* J.J. Connington, Nordenholt’s Million (1923)
* P. Anderson Graham, The Collapse of Homo Sapiens (1923)

THE TWENTIES (1924-33):
* H.M. Egbert, Draught of Eternity (1924)
* Martin Hussingtree, Konyetz (1924)
* V.T. Murray, The Rule of the Beasts (1925)
* Edgar Wallace, The Day of Uniting (1926)
* Shaw Desmond, Ragnarok: The Armageddon of the Gods (1926)
* C.E. Jacomb, And A New Earth: A Romance (1926)
* S. Fowler Wright, Deluge: A Romance (1927)
* Charles J. Finger, The Spreading Stain: A Tale for Boys and Men with Boys’ Hearts (1927)
* Pierrepont B. Noyes, The Pallid Giant: A Tale of Yesterday and Tomorrow (1927)
* Philip Francis Nowlan, Armageddon 2419 A.D. (August 1928, novella in Amazing Stories)
* J.W. Chancellor, Through the Visograph (1928)
* Paul Creswick, The Turning Wheel (1928)
* S. Fowler Wright, Dawn (1929)
* Lionel Britton, Brain: A Play of the Whole Earth (1930)
* F. Wright Moxley, Red Snow (1930)
* Thomas Alva Stubbins, The Story of the Tomb of Gold (1932)
* John Collier, Tom’s A-Cold (1933, pub. in US as Full Circle)
* Helen Simpson, The Woman on the Beast: Viewed from Three Angles (1933)
* Neil Bell, The Lord of Life (1933)
* H.G. Wells, The Shape of Things to Come: The Ultimate Revolution (1933)

* Karel Čapek, War with the Newts (1936)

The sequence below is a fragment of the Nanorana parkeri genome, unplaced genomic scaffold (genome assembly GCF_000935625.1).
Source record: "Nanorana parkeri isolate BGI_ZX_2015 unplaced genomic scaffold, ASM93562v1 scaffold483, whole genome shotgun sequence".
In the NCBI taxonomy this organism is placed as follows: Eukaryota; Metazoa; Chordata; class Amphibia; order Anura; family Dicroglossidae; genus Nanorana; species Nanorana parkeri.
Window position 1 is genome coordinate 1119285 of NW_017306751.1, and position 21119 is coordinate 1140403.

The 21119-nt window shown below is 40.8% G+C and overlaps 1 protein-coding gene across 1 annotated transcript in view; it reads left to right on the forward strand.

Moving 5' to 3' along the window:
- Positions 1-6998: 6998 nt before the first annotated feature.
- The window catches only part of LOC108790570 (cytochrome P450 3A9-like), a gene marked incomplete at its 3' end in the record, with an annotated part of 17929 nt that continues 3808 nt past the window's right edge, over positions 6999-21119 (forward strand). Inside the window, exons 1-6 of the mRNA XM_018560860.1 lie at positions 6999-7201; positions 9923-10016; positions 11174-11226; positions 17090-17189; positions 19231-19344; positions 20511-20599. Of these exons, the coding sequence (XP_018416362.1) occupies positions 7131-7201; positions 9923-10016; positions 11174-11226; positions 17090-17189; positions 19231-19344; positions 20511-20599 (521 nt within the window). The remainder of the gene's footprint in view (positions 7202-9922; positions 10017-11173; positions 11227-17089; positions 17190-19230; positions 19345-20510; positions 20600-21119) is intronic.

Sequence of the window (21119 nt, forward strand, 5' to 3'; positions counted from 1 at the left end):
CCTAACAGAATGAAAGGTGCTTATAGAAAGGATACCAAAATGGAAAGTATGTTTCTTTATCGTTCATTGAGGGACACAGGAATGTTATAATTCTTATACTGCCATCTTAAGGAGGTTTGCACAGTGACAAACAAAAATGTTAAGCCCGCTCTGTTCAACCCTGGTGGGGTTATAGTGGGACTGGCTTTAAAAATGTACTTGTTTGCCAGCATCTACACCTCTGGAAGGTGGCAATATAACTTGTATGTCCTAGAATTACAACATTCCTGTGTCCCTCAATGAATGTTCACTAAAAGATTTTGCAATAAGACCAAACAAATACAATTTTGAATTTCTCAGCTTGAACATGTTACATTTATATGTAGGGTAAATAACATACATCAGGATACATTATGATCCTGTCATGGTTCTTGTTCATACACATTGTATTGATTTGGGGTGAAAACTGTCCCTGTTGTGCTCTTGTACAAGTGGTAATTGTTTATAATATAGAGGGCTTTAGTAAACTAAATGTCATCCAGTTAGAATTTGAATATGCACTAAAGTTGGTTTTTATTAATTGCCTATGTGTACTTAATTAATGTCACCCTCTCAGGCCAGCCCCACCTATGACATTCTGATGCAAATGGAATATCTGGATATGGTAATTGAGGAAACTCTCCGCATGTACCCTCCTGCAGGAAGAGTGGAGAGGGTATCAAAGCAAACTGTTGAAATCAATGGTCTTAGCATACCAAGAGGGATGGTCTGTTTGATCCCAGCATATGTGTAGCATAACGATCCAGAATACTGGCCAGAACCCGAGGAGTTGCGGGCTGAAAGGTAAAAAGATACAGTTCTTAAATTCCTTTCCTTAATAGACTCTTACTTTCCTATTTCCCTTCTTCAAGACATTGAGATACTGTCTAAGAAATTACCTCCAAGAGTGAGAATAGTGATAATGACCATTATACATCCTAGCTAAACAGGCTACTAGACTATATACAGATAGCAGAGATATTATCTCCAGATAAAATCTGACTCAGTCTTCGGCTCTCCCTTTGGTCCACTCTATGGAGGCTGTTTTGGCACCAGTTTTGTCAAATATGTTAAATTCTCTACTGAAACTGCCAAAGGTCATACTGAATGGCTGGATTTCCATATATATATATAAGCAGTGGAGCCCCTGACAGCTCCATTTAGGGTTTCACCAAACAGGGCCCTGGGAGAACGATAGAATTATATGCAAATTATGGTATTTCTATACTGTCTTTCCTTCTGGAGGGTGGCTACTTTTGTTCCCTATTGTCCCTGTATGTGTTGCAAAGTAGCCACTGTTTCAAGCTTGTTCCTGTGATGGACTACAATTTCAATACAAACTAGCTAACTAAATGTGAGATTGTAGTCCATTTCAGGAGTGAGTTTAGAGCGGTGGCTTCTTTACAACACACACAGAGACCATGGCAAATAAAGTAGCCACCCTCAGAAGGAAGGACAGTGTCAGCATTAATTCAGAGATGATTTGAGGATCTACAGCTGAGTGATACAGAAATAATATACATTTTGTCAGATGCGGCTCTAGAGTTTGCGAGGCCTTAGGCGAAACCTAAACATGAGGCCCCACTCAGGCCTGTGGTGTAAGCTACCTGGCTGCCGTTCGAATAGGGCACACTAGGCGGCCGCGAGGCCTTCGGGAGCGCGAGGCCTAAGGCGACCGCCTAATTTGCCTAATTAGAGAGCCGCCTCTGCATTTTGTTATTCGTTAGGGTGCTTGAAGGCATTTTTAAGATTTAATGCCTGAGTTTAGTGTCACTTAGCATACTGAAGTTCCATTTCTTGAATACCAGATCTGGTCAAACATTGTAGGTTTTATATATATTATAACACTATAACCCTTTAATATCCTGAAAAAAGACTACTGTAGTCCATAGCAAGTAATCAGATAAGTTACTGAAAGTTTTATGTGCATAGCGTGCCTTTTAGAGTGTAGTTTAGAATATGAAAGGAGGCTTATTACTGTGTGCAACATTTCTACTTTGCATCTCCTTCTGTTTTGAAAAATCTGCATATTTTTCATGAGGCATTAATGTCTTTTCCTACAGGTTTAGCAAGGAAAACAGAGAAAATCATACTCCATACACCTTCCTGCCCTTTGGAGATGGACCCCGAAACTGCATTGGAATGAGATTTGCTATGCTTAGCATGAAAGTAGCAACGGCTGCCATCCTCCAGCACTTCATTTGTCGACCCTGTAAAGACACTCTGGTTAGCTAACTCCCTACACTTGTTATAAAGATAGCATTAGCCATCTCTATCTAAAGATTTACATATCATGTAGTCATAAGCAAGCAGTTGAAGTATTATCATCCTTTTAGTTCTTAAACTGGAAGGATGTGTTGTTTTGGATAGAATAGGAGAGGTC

MORE RADIUM AGE SCI FI ON HILOBROW: HiLoBooks homepage! | What is Radium Age science fiction? |Radium Age 100: 100 Best Science Fiction Novels from 1904–33 | Radium Age Supermen | Radium Age Robots | Radium Age Apocalypses | Radium Age Telepaths | Radium Age Eco-Catastrophes | Radium Age Cover Art (1) | SF’s Best Year Ever: 1912 | Radium Age Science Fiction Poetry | Enter Highbrowism | Bathybius! Primordial ooze in Radium Age sf | War and Peace Games (H.G. Wells’s training manuals for supermen) | Radium Age: Context series | J.D. Beresford | Algernon Blackwood | Edgar Rice Burroughs | Karel Čapek | Buster Crabbe | August Derleth | Arthur Conan Doyle | Hugo Gernsback | Charlotte Perkins Gilman | Cicely Hamilton | Hermann Hesse | William Hope Hodgson | Aldous Huxley | Inez Haynes Irwin | Alfred Jarry | Jack Kirby (Radium Age sf’s influence on) | Murray Leinster | Gustave Le Rouge | Gaston Leroux | David Lindsay | Jack London | H.P. Lovecraft | A. Merritt | Maureen O’Sullivan | Sax Rohmer | Paul Scheerbart | Upton Sinclair | Clark Ashton Smith | E.E. “Doc” Smith | Olaf Stapledon | John Taine | H.G. Wells | Jack Williamson | Stanisław Ignacy Witkiewicz | S. Fowler Wright | Philip Gordon Wylie | Yevgeny Zamyatin